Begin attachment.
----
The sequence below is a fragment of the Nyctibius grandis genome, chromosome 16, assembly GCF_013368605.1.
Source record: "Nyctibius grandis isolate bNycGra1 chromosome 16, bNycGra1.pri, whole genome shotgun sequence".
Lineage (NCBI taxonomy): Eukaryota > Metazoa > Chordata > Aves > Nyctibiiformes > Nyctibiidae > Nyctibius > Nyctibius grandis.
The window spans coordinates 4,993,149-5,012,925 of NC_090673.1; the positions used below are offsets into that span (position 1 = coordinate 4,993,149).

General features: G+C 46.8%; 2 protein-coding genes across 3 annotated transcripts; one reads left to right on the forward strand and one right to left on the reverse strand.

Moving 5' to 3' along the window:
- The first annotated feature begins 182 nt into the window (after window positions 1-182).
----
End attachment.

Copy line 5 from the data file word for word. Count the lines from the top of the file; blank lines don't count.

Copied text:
General features: G+C 46.8%; 2 protein-coding genes across 3 annotated transcripts; one reads left to right on the forward strand and one right to left on the reverse strand.